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Eric Akis: Beef stew has a robust, Spanish flavour

Tender, stewed cubes of beef are given a Spanish flavour with olive oil, onions, peppers, garlic, smoked paprika, oregano and olives.
Hearty, richly seasoned, Spanish-style beef stew is rich with tomatoes, peppers, potatoes, olives and garlic. ERIC AKIS

If you enjoy beef stew, but fancy one with a more robust, southern European flavour, try my Spanish-style version of the dish.

Its preparation, like many beef stews, begins by searing cubes of beef in hot oil until richly coloured. The beef could be cubes of store-bought stewing beef, or blade, chuck, round or sirloin tip steaks that you can cube at home.

It being a Spanish-style stew, I, of course, used olive oil to sear the meat. Before doing that, I patted the cubes of beef dry with paper towel, as any excess moisture on the meat would cause it to steam, rather than sear, when set in the hot oil. And when you do sear the meat, do so in batches, ensuring each piece of beef has some room around it. If you overcrowd the meat in the pot, moisture seeping from inside the meat won’t have room to evaporate and it, again, will steam, rather than sear.

Once the meat is seared and out of the cooking pot, you make what’s called sofrito for the stew in that pot. Sofrito is a cooked-down vegetable base, made with such things as onions, peppers, garlic and tomatoes, that’s used in a variety of Spanish dishes, providing them with a backbone of flavour. Later in the cooking process, I also added oregano, smoked paprika and pepper flakes to the sofrito, further enhancing it.

To finish my stew, I added some red wine and beef broth, along with some potatoes, carrots and sliced green olives. The seared cubes of beef were returned to the pot, the stew was brought to a simmer, covered and then cooked in the oven until the meat was very tender.

To serve the stew, I spooned it into shallow serving bowls, sprinkled it with chopped parsley, and enjoyed it with some slices of crusty bread. Any leftover stew will taste great reheated in the next day or two. It could also be frozen, to thaw and enjoy at another time.

Spanish-style Beef Stew

Tender, stewed cubes of beef flavoured Spanish-style, with such things as olive oil, onions, peppers, garlic, smoked paprika, oregano and olives.

Preparation time: 35 minutes

Cooking time: About two hours

Makes: Four servings

1 2/3 pounds (about 750 grams) store-bought cubed stewing beef, or blade, chuck, sirloin tip or round steaks, cut into 1 1/2- inch cubes

• salt and freshly ground black pepper, to taste

1/4 cup olive oil

1 medium onion, diced

1 medium green bell pepper, halved, seeded and diced

2 large garlic cloves, minced

1 tsp dried oregano

1 tsp smoked paprika

1/4 tsp red pepper flakes

3 Tbsp all-purpose flour

2 Tbsp tomato paste

1 cup red wine (see Eric’s options)

2 cups beef broth, plus more if needed

1 (14 ounce/398 mL) can fire-roasted diced tomatoes (see Note 1)

10 small (about 2 1/2-inch round) red-skinned or white-skinned potatoes, unpeeled, each quartered (Note 2)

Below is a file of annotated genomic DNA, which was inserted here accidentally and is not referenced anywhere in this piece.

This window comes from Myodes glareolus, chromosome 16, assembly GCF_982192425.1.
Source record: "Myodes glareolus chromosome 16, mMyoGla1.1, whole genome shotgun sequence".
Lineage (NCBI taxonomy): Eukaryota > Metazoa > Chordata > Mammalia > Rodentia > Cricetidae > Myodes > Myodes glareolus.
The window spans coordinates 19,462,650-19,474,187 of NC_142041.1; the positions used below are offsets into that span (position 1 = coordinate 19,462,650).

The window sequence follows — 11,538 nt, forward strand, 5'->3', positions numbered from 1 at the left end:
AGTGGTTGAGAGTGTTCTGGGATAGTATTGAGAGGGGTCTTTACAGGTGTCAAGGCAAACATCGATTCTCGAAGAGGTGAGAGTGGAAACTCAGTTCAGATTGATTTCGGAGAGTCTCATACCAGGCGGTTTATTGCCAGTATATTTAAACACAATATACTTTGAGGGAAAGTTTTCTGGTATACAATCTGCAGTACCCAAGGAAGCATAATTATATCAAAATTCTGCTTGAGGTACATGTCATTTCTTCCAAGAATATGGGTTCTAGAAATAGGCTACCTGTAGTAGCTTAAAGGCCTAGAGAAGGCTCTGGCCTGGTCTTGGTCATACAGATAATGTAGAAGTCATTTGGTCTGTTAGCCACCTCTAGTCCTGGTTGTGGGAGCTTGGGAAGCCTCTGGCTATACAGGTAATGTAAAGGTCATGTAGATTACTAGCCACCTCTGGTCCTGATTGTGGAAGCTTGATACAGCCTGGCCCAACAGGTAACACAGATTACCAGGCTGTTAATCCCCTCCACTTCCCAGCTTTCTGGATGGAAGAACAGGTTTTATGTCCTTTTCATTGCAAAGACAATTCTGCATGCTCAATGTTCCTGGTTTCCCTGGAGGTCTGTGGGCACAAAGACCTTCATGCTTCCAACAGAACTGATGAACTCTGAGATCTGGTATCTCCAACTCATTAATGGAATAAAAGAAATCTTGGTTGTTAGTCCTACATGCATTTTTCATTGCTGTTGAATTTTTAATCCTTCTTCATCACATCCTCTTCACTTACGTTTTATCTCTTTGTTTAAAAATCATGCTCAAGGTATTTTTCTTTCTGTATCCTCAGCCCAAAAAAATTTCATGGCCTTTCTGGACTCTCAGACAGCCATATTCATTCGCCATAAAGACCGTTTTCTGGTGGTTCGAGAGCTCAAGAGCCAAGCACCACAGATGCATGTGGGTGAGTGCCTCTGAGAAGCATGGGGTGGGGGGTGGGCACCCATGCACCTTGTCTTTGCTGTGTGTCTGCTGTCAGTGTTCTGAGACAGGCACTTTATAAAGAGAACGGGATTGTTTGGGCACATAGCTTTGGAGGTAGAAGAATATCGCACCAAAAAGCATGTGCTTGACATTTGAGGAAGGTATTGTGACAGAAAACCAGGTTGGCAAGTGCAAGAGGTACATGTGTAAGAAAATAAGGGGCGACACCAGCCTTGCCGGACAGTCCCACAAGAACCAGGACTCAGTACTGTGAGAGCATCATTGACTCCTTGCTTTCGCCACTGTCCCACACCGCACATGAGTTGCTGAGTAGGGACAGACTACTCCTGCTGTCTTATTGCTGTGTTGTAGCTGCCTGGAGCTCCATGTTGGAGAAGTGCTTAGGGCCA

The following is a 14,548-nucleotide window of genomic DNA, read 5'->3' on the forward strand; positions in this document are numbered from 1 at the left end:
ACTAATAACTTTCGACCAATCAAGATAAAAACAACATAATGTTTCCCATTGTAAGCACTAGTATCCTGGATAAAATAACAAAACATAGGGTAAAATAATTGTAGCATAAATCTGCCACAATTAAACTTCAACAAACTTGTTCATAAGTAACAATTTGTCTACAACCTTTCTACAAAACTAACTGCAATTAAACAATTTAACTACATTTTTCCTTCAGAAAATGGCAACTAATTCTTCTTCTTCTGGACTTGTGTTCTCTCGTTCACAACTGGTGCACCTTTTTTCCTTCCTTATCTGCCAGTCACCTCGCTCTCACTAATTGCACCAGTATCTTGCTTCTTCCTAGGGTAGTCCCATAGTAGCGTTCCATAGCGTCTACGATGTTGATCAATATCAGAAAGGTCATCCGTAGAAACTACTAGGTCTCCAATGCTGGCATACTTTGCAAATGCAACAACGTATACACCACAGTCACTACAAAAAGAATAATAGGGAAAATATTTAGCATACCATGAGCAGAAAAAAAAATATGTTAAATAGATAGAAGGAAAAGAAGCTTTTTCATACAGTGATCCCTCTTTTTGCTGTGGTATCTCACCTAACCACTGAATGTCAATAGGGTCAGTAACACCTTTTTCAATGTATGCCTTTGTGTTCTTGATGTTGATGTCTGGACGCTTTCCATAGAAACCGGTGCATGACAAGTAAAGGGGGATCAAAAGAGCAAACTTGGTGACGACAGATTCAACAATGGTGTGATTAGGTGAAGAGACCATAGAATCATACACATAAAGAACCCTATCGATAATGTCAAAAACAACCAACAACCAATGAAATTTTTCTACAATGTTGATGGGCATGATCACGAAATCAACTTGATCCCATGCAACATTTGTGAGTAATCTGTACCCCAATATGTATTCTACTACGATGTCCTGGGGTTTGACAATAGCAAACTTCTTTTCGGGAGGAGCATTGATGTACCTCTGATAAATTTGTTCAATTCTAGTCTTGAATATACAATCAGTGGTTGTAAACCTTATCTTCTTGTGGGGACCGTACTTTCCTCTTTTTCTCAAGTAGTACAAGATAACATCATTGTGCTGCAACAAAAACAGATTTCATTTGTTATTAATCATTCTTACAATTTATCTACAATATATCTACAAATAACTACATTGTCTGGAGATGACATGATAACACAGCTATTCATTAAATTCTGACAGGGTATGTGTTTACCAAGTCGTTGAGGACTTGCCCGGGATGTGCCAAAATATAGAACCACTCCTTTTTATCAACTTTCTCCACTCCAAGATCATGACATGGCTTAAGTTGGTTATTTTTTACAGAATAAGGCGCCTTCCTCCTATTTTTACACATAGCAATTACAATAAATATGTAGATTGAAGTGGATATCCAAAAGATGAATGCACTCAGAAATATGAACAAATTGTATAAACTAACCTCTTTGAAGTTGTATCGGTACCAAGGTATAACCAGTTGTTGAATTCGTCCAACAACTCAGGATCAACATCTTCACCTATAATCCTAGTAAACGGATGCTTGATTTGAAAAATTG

1 large carrot, halved lengthwise and then cut, widthwise, into 1/2-inch thick slices

2 bay leaves

12 large, pitted green olives, sliced

• chopped fresh parsley, to taste (optional)

Pat the pieces of beef dry with paper towel, and then season with salt and pepper. Place the oil in a Dutch oven or other ovenproof pot set over medium-high heat. When the oil is hot, cook the pieces of beef, in batches, until nicely seared on all sides. Remove the seared pieces of beef from the pot as you go along and set them on a plate.

When all the beef is seared, preheat oven to 325 F. Add the onion and bell pepper to the pot you seared the beef in and cook and stir four to five minutes. Add the garlic, oregano, paprika and pepper flakes and cook and stir one to two minutes more. Now mix in the flour and tomato paste and cook another one minute.

Slowly stir in the wine. When the mixture is very thick, slowly stir in the two cups of beef broth. Add the seared cubes of beef, diced tomatoes, potatoes, carrot, bay leaves and olives and stir to combine. Bring the stew to a simmer, and then cover and cook in the oven 90 minutes, or until the beef is very tender. Add a bit more beef broth to the stew, if you find it too thick. Taste the stew and season with salt and pepper, if needed. If desired, sprinkle servings of the stew with chopped parsley

Note 1: Fire-roasted diced tomatoes, which add a slightly smoky, rich tomato flavour to the stew, are sold in the canned tomato product aisle of most grocery stores. If you can’t find them, use regular, diced, canned tomatoes, instead.

Note 2: It’s important to use red- or white-skinned potatoes in the stew. That’s because these waxy-types of potatoes, unlike starchy russet potatoes, will hold their shape well, even after being cooked for 90 minutes in the stew.

Eric’s options: If can’t have or don’t wish to use wine, simply replace it with 1 cup more beef broth.

Eric Akis is the author of eight cookbooks. His columns appear in the Life section Wednesday and Sunday.